Going Caution Free at Talladega: Rare, But Possible

Dustin ParksAnalyst IApril 20, 2010

TALLADEGA, AL - OCTOBER 6:  A general view of action during the NASCAR Winston Cup EA Sports 500 at Talladega Superspeedway on October 6, 2002 in Talladega, Alabama.  (Photo by Jamie Squire/Getty Images)
Jamie Squire/Getty Images

It's a track that is unlike any other on the NASCAR circuit. It's high banks give fans the exciting three and four-wide racing it has been known for.

It's a track where, at some point, one mistake could mean chaos for everyone. It's the largest, fastest and most intense track on the schedule.

That track is Talladega.

The massive 2.66-mile, 33-degree banked track has been widely known for it's large wrecks, appropriately named the "Big Ones." Crashes that occur because of one mistake that end up taking away half the field. The big wreck is not a matter of if it will happen, but more about a matter of when it will happen.

Last season, both races at this track provided the big wreck. It took seven laps last spring for a total of 14 cars to be destroyed. In the fall, as the field came to the white flag, one block sent a driver upside down and others trying to avoid calamity.

The "big one" is never far from this track. But, there have been some races where the big wreck never occurred.

In fact, on three separate occasions, Talladega completed a 500-mile race and the caution flag never flew for any reason.

The first time was in 1997. The original race weekend was a complete washout. Intense rain kept the fans away not just that Sunday, but also the following Monday. Scheduling became an issue, so it was moved to the Saturday before Mother's Day.

When the green flag waved under the sun drenched skies, no one anticipated what would happen.Β  One round of green-flag stops went through with no issues. Another 50 laps later, the next round went through without any issues. The third round went the same way.

Back-and-forth passing, bumping, and intense drafting happened the entire afternoon, but not one driver made a mistake. In the end, it would become the fastest 500-mile race in NASCAR history.

Mark Martin would edge Dale Earnhardt that afternoon, averaging a speed of 188.354 mph. The media and announcers couldn't believe what they had witnessed, and soon began asking, "Could this happen again?"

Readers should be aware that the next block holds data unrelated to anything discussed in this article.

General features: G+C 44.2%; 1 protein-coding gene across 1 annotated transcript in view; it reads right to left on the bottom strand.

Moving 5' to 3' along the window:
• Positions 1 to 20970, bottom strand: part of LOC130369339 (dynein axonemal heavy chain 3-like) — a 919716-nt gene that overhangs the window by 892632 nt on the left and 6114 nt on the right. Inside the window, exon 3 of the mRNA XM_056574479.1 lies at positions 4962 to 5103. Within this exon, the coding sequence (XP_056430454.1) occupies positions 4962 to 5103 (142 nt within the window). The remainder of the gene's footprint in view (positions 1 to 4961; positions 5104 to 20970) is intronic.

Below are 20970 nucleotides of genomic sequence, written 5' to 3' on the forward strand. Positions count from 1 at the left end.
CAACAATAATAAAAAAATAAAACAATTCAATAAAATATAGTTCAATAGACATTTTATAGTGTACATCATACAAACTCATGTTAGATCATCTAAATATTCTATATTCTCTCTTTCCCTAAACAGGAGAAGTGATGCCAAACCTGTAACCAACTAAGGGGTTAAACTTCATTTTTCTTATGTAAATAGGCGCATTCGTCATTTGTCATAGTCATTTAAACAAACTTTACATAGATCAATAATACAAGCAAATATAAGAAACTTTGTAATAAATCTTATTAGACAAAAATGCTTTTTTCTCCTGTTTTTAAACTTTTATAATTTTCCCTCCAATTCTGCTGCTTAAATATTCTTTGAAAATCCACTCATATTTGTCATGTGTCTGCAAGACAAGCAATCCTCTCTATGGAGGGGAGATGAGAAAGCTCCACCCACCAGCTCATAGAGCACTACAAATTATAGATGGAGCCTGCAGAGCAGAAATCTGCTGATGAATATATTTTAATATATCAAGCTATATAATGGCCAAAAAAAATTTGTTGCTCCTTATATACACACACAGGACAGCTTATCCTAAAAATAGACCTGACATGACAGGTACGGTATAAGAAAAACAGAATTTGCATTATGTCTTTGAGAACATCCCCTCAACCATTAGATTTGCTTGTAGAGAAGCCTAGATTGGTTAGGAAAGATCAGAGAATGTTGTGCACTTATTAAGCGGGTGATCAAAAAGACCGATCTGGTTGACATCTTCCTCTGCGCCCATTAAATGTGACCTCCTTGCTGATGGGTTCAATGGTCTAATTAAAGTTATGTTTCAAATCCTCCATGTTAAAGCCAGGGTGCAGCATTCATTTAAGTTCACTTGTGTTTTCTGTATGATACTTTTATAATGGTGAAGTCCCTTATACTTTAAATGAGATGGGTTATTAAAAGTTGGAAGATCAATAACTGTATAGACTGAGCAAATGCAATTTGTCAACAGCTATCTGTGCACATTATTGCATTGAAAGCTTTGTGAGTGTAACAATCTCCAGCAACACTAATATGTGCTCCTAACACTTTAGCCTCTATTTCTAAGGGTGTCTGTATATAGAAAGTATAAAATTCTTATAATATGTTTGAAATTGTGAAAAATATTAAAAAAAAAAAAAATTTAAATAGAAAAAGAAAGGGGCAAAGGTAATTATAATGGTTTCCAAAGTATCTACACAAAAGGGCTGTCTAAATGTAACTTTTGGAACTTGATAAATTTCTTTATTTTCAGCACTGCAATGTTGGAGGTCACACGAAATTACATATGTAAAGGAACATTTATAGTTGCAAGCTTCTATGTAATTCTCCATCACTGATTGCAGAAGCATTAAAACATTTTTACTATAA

Fast forward to 2001, and the first restrictor plate race following the death of Earnhardt. The same package that was at Daytona was brought back, and everyone wondered what would be the outcome.

In a way, the race was anti-climatic, but at the same time was an incredible sight. The drivers once again showed a lot of restraint and respect for everyone around them. Bobby Hamilton went on to win that race after passing Tony Stewart coming to the white flag.

Considering how the Daytona 500 ended that year, it was a welcome sight to see everyone return to pit road.

As the year progressed, teams and drivers expressed issues and concerns with the package used at Talladega. They wanted the packs to be broken up, possibly avoiding the large run of cars that end up being involved in the huge accident.

In the fall of 2002, for the second Talladega race, officials reduced the size of the fuel cell from 22 gallons down to 13, hoping extra pit stops would break up the large packs.

Sure enough, the move did what they had expected. But at the same time the drivers kept their aggression in check.

The only incident that happened the entire afternoon happened before the field took the green flag, during the warm-up laps. Pole-sitter Jimmie Johnson got run into by Mark Martin, who was warming his tires up when the steering locked.

Martin came to pit road, Johnson started the race, but after that not one wreck happened. After 188 laps, six rounds of pit stops, and one driver's gamble on fuel, Earnhardt Jr. drove to victory lane.

That race still holds as the last one in NASCAR Sprint Cup competition to go caution free.

It is hard enough for one track to have a race go without a yellow flag, much less having three. It's also hard to fathom a restrictor plate track where the drivers can go 500 miles and not get angry at each other.

At Talladega, more often than not there's someone complaining that they wouldn't draft with them, should have waited to make a move, or had to take the blame for a wreck.

Now, with NASCAR's "have at it" attitude, that feeling will be back to the biggest extent.

Before NASCAR had to monitor bump drafting and attitudes in the garageβ€” that is how they looked at restrictor plate racing. On those three afternoons, the "have at it" demeanor was still honored, but the aftermath was 500 miles of great racing.

Could they go caution-free again at Talladega?

It's hard to say, especially with the unpredictability of the cars and drivers. It doesn't mean it can't happen, but it's very unlikely.

However, never say never.


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